Multiple Moms

Multiple Moms (Karen Kellams, Tribune Newspapers photo illustration)

Keeping it simple

Most importantly, says Mogel, don't get swept up in a pre-Mother's Day anxiety-peer pressure-retail whirlwind. Instead, think about how you want to celebrate.

"This is something for the parents to figure out together and for the kids not to be weighing in on too much," she says. "Take each person's temperament and tempo into account. Choreograph it without feeling that there are only three hours that count, and that is Sunday from 1 to 4."

"All these rituals in our lives, they were invented. The world wasn't created with these," says Imber-Black, co-author of "Rituals for Our Times: Celebrating, Healing and Changing Our Lives and Our Relationships" (Jason Aronson, Inc.). "Here we are in the 21st century with much more complicated family forms."

Which means a massive gathering of a family's mother figures may not be in the stack of Hallmark cards you purchased.

"Is it something to aim for that people can be together? Sure it is. But sometimes it's possible, and sometimes it's not. Certainly there are times when there's too much water under the bridge. You have to figure where you want to put your energy," says Imber-Black. "I wouldn't push it.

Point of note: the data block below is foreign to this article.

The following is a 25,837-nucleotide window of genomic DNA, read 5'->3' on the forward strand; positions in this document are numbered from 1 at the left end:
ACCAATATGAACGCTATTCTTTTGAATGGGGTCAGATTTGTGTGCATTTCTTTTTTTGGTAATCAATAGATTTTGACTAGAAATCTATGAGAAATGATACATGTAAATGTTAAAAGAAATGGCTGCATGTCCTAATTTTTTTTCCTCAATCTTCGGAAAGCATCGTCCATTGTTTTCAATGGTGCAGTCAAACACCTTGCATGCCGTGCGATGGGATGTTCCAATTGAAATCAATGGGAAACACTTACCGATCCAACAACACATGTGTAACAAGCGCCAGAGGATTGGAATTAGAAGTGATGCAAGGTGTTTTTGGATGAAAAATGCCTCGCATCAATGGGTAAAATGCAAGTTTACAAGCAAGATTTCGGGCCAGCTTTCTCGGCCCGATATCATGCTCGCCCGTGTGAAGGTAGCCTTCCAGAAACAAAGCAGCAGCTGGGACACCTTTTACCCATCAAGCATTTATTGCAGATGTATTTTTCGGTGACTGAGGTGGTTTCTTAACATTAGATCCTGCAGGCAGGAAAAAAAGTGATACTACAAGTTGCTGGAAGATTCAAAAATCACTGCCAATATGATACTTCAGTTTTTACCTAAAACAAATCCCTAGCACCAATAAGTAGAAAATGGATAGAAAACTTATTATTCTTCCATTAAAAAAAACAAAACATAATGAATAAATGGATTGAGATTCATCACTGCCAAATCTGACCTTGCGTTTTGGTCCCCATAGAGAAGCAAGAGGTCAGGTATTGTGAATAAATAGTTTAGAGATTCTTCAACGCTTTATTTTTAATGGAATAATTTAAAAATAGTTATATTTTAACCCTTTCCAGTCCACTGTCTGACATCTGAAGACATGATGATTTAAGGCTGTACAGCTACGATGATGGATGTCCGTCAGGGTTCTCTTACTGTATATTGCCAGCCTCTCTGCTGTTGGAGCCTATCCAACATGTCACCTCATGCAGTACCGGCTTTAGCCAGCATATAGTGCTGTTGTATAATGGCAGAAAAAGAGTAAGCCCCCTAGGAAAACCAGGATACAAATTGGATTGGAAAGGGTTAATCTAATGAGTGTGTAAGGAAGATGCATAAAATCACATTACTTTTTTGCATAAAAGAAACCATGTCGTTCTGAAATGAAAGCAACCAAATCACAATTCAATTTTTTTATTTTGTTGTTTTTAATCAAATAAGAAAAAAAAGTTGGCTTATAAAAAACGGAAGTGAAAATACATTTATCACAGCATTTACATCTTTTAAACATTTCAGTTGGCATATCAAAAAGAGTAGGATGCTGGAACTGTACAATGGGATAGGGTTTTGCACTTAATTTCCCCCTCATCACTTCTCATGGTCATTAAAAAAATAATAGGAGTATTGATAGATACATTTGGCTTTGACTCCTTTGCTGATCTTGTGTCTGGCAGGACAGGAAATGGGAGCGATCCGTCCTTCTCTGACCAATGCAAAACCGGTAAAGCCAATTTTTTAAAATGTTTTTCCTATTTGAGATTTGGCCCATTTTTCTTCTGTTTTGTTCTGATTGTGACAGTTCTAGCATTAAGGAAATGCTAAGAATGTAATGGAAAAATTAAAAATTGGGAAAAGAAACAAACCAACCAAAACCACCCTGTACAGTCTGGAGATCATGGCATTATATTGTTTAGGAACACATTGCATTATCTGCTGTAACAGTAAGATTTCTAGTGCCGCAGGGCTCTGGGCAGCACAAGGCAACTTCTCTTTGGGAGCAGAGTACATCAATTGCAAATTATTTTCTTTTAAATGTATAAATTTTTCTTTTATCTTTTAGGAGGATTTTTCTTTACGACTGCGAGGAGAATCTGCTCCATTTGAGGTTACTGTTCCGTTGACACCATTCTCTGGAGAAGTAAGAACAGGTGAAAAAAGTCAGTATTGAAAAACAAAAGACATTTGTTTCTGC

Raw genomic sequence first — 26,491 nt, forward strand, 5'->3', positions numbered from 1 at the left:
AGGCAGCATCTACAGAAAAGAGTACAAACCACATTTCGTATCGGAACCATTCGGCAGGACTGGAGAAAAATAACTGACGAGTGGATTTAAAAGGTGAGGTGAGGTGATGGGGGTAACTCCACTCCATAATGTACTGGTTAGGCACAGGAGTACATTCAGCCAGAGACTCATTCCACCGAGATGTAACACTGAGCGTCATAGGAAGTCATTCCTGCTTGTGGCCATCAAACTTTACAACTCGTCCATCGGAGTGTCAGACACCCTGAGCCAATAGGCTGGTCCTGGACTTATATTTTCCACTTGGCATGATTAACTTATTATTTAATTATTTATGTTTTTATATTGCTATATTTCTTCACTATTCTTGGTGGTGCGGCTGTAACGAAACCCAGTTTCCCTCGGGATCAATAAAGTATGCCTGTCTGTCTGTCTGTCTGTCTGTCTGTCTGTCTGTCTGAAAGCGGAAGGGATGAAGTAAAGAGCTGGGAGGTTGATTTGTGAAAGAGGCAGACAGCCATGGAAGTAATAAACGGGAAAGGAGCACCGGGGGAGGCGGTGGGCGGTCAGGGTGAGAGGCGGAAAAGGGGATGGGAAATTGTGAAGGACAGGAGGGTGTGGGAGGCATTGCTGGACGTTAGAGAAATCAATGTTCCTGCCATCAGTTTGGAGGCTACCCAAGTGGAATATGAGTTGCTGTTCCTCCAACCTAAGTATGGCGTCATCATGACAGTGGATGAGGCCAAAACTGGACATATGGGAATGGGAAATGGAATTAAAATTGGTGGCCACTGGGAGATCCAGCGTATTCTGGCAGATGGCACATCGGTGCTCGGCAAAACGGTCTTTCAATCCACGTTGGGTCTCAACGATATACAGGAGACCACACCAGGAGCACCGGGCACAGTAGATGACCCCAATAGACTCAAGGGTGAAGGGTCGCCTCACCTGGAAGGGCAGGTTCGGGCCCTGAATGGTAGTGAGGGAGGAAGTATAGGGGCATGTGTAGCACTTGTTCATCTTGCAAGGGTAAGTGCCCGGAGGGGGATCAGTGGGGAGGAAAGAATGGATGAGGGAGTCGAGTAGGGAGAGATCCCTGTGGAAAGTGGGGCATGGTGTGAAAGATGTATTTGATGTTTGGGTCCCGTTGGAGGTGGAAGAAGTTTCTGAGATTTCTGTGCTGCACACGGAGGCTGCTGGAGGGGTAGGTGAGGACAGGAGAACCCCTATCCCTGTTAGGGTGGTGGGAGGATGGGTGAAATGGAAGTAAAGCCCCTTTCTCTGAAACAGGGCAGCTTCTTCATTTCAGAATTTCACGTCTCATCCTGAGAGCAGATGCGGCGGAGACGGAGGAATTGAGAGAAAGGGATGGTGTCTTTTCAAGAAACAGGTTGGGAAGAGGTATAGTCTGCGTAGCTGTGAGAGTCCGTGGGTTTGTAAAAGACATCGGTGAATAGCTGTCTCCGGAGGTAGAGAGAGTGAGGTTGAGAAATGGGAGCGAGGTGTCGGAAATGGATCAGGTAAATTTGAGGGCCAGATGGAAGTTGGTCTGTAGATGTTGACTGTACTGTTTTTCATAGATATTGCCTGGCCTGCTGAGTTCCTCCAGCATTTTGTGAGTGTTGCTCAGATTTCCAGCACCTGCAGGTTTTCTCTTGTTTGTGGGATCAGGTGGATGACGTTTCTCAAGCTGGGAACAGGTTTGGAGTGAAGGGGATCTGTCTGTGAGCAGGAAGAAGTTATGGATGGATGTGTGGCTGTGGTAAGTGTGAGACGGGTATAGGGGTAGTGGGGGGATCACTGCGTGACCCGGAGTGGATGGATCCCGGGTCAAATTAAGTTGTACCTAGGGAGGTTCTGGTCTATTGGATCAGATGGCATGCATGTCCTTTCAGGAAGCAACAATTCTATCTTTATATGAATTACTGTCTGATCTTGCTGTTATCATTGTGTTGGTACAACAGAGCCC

"Or say, 'You know what, I'm declaring that the entire weekend is Mother's Day, and I'll see you on Saturday and you on Sunday.' That's perfectly fine.

Managing Mother's Day

A few ideas for managing Mother's Day:

Don't limit interactions to one day, advises Wendy Mogel: "Stretch it out over the year. Mother's Day can get particularly fraught if a mother's felt neglected throughout the year." Has she been getting phone calls? Has she been hearing "Grandma, I thought of you when they were talking about this in school, and it reminded me about what you told me about your childhood?" Parents can coach the child.

Send: A photo of the child. Or a letter. "Something handwritten, not dashed off. Something that comes early," Mogel says, adding, "It's a way to handle multiple grandmothers. It will be a delightfully shocking surprise if something came in the mail, neat or in a frame."

Friday pizza? Why not?: "Early is nice. It shows you've been thinking about the person ahead of time."

Skype: Contact those who live far away by exploiting the technology, Evan Imber-Black suggests, and have the kids read a poem, play the piano, etc.

— J.H.